CEO Comments The Arc Tennessee is a membership organization for people with disabilities, their families, friends and professionals who assist them in reaching their goals. The Arc actively pursues and welcomes all people with an interest in assisting people with intellectual and developmental disabilities. We provide both systems and legislative advocacy. The Arc  Tennessee provides guidance to individuals and families who contact our office for help. We collaborate with other advocacy organizations across the state to enhance existing and new services for people with disabilities and to initiate new policies and procdures to improve their quality of life. The Arc Tennessee offers various education and training programs for families, people with disabilities and the community. We cover such topics as navigating the system to Self Determination, to Law Enforcement Training when interacting with a person with disabilities. We offer facilitated strategic planning (PATH) for individuals with disabilities and other non-profit organizations. The Arc of Tennessee publishes a quarterly newsletter, The Arc Connection, and a monthly newsletter, The Legislative Monitor. Both publications keep members and other interested individuals and agencies informed about the current issues and legislation that affect the lives of Tennesseans with disabilities. The Arc takes advantage of all opportunities to communicate to the community at large through information fairs, workshops, and seminars. Our largest event of each is year is the Tennessee Disability Mega Conference. We lead with integrity, justice, courage and respect. We work with individuals, organizations and coalitions in a collaborative fashion.
Fiscal Year
Fiscal Year Start July 01 2017
Fiscal Year End June 30 2018
Projected Revenue $1,560,535.00
Projected Expenses $1,598,778.00
Endowment Spending Policy N/A
Endowment Spending Percentage (if selected) 0%
Detailed Financials
Revenue and ExpensesHelpFinancial data for prior years is entered by foundation staff based on the documents submitted by nonprofit organizations.Foundation staff members enter this information to assure consistency in the presentation of financial data across all organizations.
Fiscal Year201720162015
Total Revenue$1,669,152$1,552,546$1,638,495
Total Expenses$1,576,958$1,557,257$1,621,212
Revenue Less Expenses$92,194($4,711)$17,283
Revenue SourcesHelpThe financial analysis involves a comparison of the IRS Form 990 and the audit report (when available) and revenue sources may not sum to total based on reconciliation differences. Revenue from foundations and corporations may include individual contributions when not itemized separately.
Fiscal Year201720162015
Foundation and
Corporation Contributions
Government Contributions$1,542,658$1,428,330$1,476,898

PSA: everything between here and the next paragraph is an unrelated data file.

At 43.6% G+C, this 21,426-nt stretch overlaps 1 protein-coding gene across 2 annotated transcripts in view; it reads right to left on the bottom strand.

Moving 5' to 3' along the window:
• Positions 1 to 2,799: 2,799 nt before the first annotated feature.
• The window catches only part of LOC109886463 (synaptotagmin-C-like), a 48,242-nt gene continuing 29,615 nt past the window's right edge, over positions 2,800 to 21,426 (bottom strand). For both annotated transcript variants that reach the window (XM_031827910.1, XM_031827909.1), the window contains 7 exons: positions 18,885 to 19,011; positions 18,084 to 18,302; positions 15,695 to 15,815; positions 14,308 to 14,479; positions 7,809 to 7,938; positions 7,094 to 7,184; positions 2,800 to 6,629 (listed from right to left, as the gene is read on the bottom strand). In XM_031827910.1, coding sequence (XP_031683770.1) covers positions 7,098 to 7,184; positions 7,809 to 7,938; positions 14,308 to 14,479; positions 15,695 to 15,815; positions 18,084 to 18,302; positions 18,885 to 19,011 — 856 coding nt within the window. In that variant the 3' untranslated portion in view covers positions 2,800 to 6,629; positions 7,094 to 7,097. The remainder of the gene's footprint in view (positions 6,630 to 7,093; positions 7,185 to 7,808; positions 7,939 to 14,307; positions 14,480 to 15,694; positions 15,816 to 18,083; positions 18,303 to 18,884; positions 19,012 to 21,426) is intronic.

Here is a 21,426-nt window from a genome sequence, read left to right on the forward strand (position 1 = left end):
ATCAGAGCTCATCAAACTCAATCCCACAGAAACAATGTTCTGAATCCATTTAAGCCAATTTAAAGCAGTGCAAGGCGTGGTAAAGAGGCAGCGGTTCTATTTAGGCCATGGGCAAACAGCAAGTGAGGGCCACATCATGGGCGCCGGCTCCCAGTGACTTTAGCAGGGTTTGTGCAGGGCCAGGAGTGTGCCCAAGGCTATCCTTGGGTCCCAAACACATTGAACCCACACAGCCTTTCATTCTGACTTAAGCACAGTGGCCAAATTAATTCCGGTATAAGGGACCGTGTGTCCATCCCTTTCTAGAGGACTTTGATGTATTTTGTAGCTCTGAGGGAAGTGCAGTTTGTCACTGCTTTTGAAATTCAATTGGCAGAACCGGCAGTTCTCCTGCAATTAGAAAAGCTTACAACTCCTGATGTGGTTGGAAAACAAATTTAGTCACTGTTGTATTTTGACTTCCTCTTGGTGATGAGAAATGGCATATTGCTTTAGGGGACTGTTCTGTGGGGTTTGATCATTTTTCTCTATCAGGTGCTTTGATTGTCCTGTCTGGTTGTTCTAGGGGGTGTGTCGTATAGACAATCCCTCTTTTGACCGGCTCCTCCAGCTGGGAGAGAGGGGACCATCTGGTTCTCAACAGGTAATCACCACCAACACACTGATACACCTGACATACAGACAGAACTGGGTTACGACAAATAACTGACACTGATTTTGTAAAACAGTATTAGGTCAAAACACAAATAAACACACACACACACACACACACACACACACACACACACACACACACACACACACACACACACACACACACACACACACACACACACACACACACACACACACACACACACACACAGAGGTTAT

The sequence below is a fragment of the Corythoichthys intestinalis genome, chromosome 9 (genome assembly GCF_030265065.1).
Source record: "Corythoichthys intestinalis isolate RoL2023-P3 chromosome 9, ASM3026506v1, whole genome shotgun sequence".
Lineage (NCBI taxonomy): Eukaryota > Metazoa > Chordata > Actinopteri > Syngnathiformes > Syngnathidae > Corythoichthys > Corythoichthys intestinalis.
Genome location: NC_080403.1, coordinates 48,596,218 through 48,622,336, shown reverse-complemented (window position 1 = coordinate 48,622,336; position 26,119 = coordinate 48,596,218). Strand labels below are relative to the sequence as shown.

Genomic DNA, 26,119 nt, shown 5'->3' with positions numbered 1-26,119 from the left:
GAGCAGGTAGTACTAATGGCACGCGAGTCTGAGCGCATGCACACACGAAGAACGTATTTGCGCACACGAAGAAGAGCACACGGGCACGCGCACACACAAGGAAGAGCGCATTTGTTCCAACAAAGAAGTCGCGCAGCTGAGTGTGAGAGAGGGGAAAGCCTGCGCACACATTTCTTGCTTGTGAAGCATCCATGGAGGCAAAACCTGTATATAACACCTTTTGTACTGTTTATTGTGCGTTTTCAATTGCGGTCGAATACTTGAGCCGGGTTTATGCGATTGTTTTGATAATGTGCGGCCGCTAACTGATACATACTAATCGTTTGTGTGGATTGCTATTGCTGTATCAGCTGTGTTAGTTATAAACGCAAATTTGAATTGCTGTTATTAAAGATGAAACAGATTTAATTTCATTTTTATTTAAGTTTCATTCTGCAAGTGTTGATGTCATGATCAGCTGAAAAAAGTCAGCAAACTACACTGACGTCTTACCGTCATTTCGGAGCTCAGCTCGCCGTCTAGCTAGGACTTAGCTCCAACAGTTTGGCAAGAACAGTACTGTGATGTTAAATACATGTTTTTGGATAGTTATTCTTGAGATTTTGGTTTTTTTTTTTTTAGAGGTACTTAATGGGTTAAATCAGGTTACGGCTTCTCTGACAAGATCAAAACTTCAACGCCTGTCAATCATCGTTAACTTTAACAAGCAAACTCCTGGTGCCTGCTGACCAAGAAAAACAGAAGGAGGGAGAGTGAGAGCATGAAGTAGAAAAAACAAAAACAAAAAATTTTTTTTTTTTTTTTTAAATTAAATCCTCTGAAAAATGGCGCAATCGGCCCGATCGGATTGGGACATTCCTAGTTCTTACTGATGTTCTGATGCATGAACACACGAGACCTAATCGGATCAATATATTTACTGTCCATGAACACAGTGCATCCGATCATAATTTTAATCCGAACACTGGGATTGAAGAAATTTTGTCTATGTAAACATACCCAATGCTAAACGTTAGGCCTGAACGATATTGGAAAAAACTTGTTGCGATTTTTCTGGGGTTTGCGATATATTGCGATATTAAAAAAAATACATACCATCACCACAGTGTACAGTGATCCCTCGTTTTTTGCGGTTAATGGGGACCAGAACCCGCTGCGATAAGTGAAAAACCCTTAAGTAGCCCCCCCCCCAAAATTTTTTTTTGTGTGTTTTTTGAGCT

Individual Contributions$62,127$60,738$76,353
Investment Income, Net of Losses$3,979($2,475)$4,584
Membership Dues$4,129$9,571$25,649
Special Events$12,980$25,452$0
Revenue In-Kind$0$0$0
Expense Allocation
Fiscal Year201720162015
Program Expense$1,232,090$1,218,059$1,246,234
Administration Expense$286,265$279,188$292,263
Fundraising Expense$58,603$60,010$82,715
Payments to Affiliates--$0$0
Total Revenue/Total Expenses1.061.001.01
Program Expense/Total Expenses78%78%77%
Fundraising Expense/Contributed Revenue4%4%5%
Assets and Liabilities
Fiscal Year201720162015
Total Assets$1,561,422$1,511,559$1,396,752
Current Assets$1,231,528$1,215,627$1,098,620
Long-Term Liabilities$0$0$0
Current Liabilities$244,161$316,284$193,156
Total Net Assets$1,317,261$1,195,275$1,203,596
Short Term Solvency
Fiscal Year201720162015
Current Ratio: Current Assets/Current Liabilities5.043.845.69
Long Term Solvency
Fiscal Year201720162015
Long-Term Liabilities/Total Assets0%0%0%
Top Funding Sources
Fiscal Year201720162015
Top Funding Source & Dollar AmountLocal Government Grants $1,093,327Government Grants $1,428,330Government Grants $1,476,898
Second Highest Funding Source & Dollar AmountFederal Government Grants $165,028Contributions, Gifts and Grants $60,738Contributions, Gifts & Grants $76,353
Third Highest Funding Source & Dollar AmountState Government Grants $156,611Fundraising Events $25,452Earned Revenue $41,496
IRS Letter of Exemption
Capital Campaign
Is the organization currently conducting a Capital Campaign for an endowment or the purchase of a major asset? No
Capital Campaign Goal $0.00
Capital Campaign Raised-to-Date Amount 0 as of
Capital Campaign Anticipated in Next 5 Years? No
State Charitable Solicitations Permit
TN Charitable Solicitations Registration Yes - Expires Dec 2018
Solicitations Permit
Charitable Solicitations Permit
Registration No
Organization Comments
The Arc Tennessee budgets very conservatively, which accounts for the projected loss at the end of the fiscal year.  Certain costs such as insurance increases come during the middle of the fiscal year and there is no way to accurately estimate the increase.  We budget conservatively on how much our fundraisers will bring in. The Arc Tennessee has a strong financial position with money in the bank in the unlikely event of a loss at the end of the year. Financial Comments
Financial figures taken from 990.
990 was prepared by Patterson, Hardee & Ballentine PC.
Comments provided by Kathryn Bennett 2/23/18.
Nonprofit The Arc of Tennessee, Inc.
Address 545 Mainstream Drive
Suite 100
Nashville, TN 37228
Primary Phone (615) 248-5878
Contact Email
CEO/Executive Director Mrs. Carrie Hobbs Guiden
Board Chair Ms. Ann Curl
Board Chair Company Affiliation Volunteer
Year of Incorporation 1952
Former Names
The Association of Retarded Citizens